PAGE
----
Our role in conservation is to create direct and positive connections between wildlife and people. We protect endangered species, increase understanding of wildlife and inspire community action.
How we are helping

Taronga Blogs

Thursday 11th March 2010
We’re really pleased with the calf’s progress overnight.He is looking stronger and following his mum, Porntip, everywhere. He’s walking unassisted and suckling a lot from Porntip.
Tuesday 9th March 2010
Two kangaroo joeys are learning the ropes at Education’s encounter yard where school children can learn about our native animals.
Thursday 4th March 2010
Barry the Pacific Baza is a stunning addition to our bird show.
Wednesday 3rd March 2010
With some in body paint and others in crisply pressed uniforms I joined 85 of my Taronga staff mates for a memorable night, marching in Sydney’s 32nd annual Gay and Lesbian Mardi Gras.
Wednesday 3rd March 2010
This month you can read our guide on caring responsibly for your own animals at home and do your bit for biodiversity by protecting native wildlife. A dog or cat can be your best friend, but it takes a bit of work, lots of love and some patience.
Tuesday 2nd March 2010
It is often said you can’t teach an old dog new tricks however at Taronga Western Plains Zoo, Cuddles the African Elephant who is 39 years old, is proving this theory wrong having learnt how to kick and pass a football.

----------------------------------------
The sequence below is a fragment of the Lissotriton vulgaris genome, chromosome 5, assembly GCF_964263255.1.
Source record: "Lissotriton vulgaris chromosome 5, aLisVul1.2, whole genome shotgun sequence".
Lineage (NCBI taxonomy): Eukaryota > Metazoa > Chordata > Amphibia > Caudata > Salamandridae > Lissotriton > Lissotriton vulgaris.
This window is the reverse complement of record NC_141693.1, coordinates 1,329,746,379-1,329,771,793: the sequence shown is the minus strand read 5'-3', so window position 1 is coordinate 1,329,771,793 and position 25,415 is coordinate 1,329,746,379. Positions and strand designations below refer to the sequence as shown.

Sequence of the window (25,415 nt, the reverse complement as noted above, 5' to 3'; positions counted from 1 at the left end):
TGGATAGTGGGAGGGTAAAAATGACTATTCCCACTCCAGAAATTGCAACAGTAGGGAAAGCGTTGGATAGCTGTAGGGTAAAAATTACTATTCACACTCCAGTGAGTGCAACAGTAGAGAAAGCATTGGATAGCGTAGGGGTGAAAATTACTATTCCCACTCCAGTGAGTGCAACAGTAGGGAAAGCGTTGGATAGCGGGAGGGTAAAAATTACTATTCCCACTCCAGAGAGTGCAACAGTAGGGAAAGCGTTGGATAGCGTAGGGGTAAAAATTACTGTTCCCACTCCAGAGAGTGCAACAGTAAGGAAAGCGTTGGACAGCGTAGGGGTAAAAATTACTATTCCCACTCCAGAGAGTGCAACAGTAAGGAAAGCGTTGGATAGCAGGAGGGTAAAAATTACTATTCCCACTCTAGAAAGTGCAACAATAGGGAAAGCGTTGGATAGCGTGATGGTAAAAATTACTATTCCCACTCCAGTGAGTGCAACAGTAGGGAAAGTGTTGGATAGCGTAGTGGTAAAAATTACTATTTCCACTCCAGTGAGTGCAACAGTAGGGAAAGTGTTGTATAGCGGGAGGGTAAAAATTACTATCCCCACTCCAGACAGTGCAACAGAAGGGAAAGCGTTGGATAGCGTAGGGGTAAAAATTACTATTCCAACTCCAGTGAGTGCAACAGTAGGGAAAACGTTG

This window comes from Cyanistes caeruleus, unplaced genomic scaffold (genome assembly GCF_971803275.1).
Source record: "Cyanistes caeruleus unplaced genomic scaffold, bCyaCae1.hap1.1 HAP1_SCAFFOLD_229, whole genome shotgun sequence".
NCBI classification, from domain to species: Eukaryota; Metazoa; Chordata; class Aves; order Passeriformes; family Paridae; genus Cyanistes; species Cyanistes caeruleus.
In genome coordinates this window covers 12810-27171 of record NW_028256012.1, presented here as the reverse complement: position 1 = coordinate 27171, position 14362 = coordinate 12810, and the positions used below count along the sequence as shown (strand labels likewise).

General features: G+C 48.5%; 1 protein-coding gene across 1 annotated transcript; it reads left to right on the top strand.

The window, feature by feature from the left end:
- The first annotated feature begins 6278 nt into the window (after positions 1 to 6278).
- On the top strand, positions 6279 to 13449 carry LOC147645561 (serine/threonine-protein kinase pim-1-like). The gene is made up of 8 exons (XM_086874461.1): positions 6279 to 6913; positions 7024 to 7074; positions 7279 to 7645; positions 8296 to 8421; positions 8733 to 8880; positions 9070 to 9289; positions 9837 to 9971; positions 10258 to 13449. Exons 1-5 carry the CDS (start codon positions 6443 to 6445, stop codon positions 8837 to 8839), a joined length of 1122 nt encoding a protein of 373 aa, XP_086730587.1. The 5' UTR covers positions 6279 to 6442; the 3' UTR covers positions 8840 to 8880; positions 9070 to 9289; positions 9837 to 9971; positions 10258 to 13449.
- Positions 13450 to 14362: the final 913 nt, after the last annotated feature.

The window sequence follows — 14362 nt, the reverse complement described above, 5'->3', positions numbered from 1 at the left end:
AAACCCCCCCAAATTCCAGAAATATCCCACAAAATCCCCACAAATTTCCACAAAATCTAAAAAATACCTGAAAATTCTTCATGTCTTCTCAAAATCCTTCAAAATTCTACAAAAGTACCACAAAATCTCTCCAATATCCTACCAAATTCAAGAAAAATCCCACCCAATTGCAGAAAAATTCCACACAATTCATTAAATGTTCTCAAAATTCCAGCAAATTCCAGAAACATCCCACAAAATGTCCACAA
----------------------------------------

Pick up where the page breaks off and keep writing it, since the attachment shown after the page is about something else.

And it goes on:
Monday 1st March 2010
Whilst in Dubbo for a trial match against the Canberra Raiders, the Canterbury Bulldogs took time out from training to visit Taronga Western Plains Zoo. The team came face to face with some of the Zoo’s most iconic animals including the Giraffe, African Elephants and Sumatran Tigers.
Friday 26th February 2010
Luk Chai has started exploring the lower elephant paddock at night with his Mum and aunties and making the most of the beautiful Sydney evenings.
Thursday 25th February 2010
Celebrations were in order this week for one of our Nile Hippos – Rumbin, who turned 24!
Thursday 25th February 2010
Sydney is about as far south as you’ll see a Pacific Baza but these ooddly named birds still come through Taronga’s Wildlife Hospital from time to time.